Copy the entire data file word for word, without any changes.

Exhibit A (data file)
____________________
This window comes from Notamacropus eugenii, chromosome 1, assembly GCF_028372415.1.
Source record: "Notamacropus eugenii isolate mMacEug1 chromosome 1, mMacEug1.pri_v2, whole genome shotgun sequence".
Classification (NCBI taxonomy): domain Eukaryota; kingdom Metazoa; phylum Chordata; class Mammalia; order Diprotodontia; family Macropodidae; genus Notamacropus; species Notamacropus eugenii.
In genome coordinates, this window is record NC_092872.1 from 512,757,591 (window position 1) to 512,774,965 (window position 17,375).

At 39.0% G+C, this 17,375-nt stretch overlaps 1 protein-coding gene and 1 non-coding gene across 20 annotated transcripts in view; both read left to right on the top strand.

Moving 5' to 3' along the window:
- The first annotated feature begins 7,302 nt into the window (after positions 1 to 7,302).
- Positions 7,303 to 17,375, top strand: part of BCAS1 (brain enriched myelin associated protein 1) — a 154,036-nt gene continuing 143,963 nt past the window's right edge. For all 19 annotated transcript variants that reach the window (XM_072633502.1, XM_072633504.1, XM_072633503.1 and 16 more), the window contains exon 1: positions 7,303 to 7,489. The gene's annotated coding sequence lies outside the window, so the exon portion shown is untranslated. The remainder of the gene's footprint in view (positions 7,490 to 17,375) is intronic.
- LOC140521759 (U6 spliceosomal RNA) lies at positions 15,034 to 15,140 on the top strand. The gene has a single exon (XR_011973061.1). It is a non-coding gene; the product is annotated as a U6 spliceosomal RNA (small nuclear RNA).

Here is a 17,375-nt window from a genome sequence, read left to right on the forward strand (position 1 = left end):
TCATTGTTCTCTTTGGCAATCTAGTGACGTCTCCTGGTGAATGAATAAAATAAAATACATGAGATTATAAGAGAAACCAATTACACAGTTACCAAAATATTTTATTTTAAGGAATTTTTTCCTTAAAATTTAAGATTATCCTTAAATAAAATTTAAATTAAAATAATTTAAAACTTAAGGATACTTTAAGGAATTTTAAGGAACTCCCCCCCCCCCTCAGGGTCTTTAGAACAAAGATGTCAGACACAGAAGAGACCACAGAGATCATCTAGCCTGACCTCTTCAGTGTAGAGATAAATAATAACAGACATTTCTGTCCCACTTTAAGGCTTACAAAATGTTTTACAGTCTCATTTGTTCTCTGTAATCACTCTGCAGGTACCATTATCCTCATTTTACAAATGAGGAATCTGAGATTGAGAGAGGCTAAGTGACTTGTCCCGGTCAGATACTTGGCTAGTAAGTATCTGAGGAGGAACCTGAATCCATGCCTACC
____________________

This window comes from Notamacropus eugenii, chromosome 1, assembly GCF_028372415.1.
Source record: "Notamacropus eugenii isolate mMacEug1 chromosome 1, mMacEug1.pri_v2, whole genome shotgun sequence".
Classification (NCBI taxonomy): domain Eukaryota; kingdom Metazoa; phylum Chordata; class Mammalia; order Diprotodontia; family Macropodidae; genus Notamacropus; species Notamacropus eugenii.
In genome coordinates, this window is record NC_092872.1 from 512,757,591 (window position 1) to 512,774,965 (window position 17,375).

At 39.0% G+C, this 17,375-nt stretch overlaps 1 protein-coding gene and 1 non-coding gene across 20 annotated transcripts in view; both read left to right on the top strand.

Moving 5' to 3' along the window:
- The first annotated feature begins 7,302 nt into the window (after positions 1 to 7,302).
- Positions 7,303 to 17,375, top strand: part of BCAS1 (brain enriched myelin associated protein 1) — a 154,036-nt gene continuing 143,963 nt past the window's right edge. For all 19 annotated transcript variants that reach the window (XM_072633502.1, XM_072633504.1, XM_072633503.1 and 16 more), the window contains exon 1: positions 7,303 to 7,489. The gene's annotated coding sequence lies outside the window, so the exon portion shown is untranslated. The remainder of the gene's footprint in view (positions 7,490 to 17,375) is intronic.
- LOC140521759 (U6 spliceosomal RNA) lies at positions 15,034 to 15,140 on the top strand. The gene has a single exon (XR_011973061.1). It is a non-coding gene; the product is annotated as a U6 spliceosomal RNA (small nuclear RNA).

Here is a 17,375-nt window from a genome sequence, read left to right on the forward strand (position 1 = left end):
TCATTGTTCTCTTTGGCAATCTAGTGACGTCTCCTGGTGAATGAATAAAATAAAATACATGAGATTATAAGAGAAACCAATTACACAGTTACCAAAATATTTTATTTTAAGGAATTTTTTCCTTAAAATTTAAGATTATCCTTAAATAAAATTTAAATTAAAATAATTTAAAACTTAAGGATACTTTAAGGAATTTTAAGGAACTCCCCCCCCCCCTCAGGGTCTTTAGAACAAAGATGTCAGACACAGAAGAGACCACAGAGATCATCTAGCCTGACCTCTTCAGTGTAGAGATAAATAATAACAGACATTTCTGTCCCACTTTAAGGCTTACAAAATGTTTTACAGTCTCATTTGTTCTCTGTAATCACTCTGCAGGTACCATTATCCTCATTTTACAAATGAGGAATCTGAGATTGAGAGAGGCTAAGTGACTTGTCCCGGTCAGATACTTGGCTAGTAAGTATCTGAGGAGGAACCTGAATCCATGCCTACC